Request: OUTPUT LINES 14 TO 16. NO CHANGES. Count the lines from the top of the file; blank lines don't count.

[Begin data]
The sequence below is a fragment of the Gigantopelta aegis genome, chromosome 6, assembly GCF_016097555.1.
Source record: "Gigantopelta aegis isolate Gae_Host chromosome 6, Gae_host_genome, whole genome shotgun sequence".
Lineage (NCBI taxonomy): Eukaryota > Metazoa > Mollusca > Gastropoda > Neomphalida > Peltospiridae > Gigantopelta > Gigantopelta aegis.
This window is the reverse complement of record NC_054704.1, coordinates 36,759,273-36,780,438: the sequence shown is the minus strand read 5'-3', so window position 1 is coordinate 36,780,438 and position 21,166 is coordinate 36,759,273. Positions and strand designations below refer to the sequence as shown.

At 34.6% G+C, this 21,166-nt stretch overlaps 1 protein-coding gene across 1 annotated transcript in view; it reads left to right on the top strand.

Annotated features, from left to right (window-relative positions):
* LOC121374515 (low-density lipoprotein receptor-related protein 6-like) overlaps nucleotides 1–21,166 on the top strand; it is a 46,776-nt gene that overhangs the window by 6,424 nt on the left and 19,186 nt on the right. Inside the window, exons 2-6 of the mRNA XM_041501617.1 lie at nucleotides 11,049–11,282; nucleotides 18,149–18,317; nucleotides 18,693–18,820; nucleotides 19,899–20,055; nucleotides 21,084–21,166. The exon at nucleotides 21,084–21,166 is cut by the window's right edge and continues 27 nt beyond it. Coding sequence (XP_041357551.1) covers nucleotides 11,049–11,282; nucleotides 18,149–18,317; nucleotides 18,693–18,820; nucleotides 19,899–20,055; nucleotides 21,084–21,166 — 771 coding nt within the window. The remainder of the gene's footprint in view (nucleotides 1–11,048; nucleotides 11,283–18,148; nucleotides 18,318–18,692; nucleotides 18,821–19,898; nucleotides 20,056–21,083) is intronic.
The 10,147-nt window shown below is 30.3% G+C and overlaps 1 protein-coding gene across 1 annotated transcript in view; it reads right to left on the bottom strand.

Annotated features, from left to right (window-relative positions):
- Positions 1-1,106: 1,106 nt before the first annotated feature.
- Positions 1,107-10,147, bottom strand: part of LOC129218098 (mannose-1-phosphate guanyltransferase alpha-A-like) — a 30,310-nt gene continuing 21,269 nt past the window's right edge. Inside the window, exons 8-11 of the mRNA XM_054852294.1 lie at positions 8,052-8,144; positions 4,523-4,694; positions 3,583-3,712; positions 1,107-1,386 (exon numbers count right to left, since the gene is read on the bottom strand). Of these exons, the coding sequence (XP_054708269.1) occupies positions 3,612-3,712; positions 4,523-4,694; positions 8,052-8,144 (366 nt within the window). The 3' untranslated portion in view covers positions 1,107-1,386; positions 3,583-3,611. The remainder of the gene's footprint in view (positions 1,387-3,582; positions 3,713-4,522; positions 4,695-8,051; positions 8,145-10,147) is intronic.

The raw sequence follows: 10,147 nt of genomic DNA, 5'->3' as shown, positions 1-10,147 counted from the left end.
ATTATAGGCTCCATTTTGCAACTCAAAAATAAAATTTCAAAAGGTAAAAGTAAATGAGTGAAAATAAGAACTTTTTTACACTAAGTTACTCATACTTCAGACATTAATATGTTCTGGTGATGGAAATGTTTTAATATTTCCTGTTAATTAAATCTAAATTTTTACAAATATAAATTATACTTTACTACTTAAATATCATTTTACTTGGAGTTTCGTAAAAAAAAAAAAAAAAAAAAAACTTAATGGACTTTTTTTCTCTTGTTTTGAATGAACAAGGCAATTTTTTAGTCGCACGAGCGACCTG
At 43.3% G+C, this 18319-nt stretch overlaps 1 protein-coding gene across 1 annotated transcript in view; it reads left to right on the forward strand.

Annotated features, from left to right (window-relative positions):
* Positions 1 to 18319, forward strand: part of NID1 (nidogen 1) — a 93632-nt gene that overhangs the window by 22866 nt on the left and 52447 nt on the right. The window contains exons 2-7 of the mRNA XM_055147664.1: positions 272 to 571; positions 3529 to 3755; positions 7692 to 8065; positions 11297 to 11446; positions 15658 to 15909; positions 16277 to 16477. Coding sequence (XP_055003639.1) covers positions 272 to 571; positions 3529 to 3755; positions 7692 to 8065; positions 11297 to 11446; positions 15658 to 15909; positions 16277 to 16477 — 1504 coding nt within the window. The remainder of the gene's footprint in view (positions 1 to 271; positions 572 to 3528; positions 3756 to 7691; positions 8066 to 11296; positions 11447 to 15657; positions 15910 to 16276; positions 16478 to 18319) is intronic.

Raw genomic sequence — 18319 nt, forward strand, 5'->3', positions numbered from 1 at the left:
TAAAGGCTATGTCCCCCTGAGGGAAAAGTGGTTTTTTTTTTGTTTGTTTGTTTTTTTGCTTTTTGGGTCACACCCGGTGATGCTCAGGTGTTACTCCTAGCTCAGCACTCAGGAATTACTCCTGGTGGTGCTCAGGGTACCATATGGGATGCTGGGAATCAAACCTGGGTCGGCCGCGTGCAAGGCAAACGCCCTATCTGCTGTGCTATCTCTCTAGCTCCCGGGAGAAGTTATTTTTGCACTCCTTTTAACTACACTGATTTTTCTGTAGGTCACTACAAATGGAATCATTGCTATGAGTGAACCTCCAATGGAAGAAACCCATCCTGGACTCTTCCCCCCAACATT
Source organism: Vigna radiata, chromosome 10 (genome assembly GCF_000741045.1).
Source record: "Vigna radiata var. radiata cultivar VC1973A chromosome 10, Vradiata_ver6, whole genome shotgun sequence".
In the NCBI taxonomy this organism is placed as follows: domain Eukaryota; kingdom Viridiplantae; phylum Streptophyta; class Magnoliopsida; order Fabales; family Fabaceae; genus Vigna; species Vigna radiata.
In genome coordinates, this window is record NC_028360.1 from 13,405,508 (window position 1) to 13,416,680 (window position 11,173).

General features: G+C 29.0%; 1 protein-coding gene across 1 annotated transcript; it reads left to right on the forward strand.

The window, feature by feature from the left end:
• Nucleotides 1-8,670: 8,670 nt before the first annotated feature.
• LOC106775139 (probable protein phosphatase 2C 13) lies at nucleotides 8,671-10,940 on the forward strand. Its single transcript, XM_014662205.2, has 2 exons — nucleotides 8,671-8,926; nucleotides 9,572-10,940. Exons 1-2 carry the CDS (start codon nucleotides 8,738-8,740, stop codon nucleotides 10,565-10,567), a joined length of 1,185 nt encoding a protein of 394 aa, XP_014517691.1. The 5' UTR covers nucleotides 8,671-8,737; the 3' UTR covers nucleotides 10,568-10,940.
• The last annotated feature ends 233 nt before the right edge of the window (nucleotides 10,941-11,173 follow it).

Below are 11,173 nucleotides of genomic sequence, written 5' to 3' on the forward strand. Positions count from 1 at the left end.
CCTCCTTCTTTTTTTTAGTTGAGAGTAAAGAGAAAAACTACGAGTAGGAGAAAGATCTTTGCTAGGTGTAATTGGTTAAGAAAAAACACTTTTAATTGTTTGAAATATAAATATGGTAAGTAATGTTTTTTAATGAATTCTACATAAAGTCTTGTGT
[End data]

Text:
At 43.3% G+C, this 18319-nt stretch overlaps 1 protein-coding gene across 1 annotated transcript in view; it reads left to right on the forward strand.

Annotated features, from left to right (window-relative positions):
* Positions 1 to 18319, forward strand: part of NID1 (nidogen 1) — a 93632-nt gene that overhangs the window by 22866 nt on the left and 52447 nt on the right. The window contains exons 2-7 of the mRNA XM_055147664.1: positions 272 to 571; positions 3529 to 3755; positions 7692 to 8065; positions 11297 to 11446; positions 15658 to 15909; positions 16277 to 16477. Coding sequence (XP_055003639.1) covers positions 272 to 571; positions 3529 to 3755; positions 7692 to 8065; positions 11297 to 11446; positions 15658 to 15909; positions 16277 to 16477 — 1504 coding nt within the window. The remainder of the gene's footprint in view (positions 1 to 271; positions 572 to 3528; positions 3756 to 7691; positions 8066 to 11296; positions 11447 to 15657; positions 15910 to 16276; positions 16478 to 18319) is intronic.